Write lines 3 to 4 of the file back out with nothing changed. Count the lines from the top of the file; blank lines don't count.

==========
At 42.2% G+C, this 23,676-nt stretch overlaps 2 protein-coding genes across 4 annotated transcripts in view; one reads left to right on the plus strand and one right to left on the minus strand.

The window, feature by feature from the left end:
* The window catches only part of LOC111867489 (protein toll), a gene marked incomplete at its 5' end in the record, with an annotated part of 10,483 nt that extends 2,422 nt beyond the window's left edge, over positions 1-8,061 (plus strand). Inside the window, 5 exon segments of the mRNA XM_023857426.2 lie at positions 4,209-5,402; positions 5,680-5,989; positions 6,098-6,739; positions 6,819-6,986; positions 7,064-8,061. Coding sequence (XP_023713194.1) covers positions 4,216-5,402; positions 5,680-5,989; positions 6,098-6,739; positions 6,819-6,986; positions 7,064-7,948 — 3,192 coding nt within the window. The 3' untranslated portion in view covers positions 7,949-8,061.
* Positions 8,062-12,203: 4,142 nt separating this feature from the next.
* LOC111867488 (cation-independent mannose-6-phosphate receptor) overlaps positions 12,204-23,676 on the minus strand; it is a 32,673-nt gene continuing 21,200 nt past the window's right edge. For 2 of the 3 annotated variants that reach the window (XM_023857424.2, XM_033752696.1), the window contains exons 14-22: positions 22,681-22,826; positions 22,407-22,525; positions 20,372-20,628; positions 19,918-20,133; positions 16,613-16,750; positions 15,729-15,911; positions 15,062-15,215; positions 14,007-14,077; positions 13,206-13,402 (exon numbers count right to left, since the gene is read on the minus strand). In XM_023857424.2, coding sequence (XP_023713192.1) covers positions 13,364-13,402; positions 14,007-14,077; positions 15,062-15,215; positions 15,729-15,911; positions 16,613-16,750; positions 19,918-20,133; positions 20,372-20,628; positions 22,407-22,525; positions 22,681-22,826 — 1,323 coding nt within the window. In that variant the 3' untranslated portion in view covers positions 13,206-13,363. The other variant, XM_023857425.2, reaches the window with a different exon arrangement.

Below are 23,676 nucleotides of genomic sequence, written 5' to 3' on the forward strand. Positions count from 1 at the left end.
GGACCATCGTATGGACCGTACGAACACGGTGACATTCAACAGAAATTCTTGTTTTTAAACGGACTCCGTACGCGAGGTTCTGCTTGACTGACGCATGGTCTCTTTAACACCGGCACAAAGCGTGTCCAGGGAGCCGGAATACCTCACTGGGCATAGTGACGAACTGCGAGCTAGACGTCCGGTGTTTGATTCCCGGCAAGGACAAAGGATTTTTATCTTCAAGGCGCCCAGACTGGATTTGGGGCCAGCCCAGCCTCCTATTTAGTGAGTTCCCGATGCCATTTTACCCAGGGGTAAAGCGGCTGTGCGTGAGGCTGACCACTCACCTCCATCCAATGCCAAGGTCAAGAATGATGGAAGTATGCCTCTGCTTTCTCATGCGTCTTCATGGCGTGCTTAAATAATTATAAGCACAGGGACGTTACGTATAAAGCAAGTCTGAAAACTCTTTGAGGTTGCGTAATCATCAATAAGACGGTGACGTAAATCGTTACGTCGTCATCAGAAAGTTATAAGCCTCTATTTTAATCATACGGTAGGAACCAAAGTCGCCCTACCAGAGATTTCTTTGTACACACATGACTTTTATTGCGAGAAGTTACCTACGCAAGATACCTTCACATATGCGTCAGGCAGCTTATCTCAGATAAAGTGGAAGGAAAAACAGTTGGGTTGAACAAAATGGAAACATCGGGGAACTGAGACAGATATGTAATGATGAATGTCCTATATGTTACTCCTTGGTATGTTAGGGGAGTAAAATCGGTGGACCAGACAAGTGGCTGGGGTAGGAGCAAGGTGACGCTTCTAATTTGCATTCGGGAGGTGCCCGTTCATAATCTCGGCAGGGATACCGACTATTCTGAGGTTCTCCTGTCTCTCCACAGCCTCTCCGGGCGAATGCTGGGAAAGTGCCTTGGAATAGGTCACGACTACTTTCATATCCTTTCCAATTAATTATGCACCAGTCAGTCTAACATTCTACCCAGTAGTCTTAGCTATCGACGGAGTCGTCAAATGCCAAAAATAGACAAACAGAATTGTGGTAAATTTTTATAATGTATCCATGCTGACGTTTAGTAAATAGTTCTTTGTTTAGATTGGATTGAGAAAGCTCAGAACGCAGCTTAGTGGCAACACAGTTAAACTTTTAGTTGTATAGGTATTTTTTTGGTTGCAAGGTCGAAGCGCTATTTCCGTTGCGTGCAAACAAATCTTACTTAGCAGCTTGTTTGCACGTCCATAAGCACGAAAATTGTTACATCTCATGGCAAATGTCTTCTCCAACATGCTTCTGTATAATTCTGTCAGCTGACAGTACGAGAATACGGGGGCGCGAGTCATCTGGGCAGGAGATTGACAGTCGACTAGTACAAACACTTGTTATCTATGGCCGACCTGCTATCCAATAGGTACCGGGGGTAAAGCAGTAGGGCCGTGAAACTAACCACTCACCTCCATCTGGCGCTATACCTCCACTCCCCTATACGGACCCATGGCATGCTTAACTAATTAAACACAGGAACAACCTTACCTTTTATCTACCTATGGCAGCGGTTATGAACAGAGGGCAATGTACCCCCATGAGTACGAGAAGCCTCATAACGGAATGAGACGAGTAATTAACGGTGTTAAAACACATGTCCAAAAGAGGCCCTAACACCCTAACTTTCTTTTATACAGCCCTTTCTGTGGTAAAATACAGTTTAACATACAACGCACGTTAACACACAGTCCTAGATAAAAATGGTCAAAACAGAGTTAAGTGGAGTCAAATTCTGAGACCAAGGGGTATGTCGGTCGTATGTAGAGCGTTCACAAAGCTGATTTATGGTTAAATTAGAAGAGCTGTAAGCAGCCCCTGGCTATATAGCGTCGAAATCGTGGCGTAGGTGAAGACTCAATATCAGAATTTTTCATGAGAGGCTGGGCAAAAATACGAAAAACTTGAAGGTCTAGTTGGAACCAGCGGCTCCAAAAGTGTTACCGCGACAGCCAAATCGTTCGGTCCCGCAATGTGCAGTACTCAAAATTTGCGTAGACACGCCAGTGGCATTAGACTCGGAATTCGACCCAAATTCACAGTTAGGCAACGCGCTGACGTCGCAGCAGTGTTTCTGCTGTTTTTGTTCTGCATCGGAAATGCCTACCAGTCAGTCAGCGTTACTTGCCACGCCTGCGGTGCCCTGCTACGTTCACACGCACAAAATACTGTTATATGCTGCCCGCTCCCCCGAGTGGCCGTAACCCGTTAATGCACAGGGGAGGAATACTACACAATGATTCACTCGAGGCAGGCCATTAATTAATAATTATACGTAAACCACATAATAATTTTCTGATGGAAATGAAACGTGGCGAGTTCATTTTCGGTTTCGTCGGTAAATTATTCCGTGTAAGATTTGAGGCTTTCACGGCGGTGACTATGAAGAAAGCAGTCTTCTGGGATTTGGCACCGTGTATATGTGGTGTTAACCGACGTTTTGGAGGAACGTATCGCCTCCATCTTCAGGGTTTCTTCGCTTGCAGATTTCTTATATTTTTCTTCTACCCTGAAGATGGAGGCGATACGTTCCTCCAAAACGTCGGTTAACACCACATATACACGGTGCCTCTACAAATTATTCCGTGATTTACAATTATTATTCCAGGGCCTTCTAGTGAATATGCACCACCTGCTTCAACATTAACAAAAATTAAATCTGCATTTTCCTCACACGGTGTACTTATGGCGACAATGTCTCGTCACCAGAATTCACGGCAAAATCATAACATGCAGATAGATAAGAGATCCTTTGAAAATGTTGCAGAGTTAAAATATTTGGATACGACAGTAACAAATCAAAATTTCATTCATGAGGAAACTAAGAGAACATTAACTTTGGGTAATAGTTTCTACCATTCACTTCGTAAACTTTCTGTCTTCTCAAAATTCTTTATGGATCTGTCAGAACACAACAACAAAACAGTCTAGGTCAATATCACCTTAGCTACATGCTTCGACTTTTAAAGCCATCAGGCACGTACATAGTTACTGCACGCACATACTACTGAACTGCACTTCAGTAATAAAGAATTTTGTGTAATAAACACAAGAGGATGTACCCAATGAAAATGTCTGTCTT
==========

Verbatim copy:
* The window catches only part of LOC111867489 (protein toll), a gene marked incomplete at its 5' end in the record, with an annotated part of 10,483 nt that extends 2,422 nt beyond the window's left edge, over positions 1-8,061 (plus strand). Inside the window, 5 exon segments of the mRNA XM_023857426.2 lie at positions 4,209-5,402; positions 5,680-5,989; positions 6,098-6,739; positions 6,819-6,986; positions 7,064-8,061. Coding sequence (XP_023713194.1) covers positions 4,216-5,402; positions 5,680-5,989; positions 6,098-6,739; positions 6,819-6,986; positions 7,064-7,948 — 3,192 coding nt within the window. The 3' untranslated portion in view covers positions 7,949-8,061.
* Positions 8,062-12,203: 4,142 nt separating this feature from the next.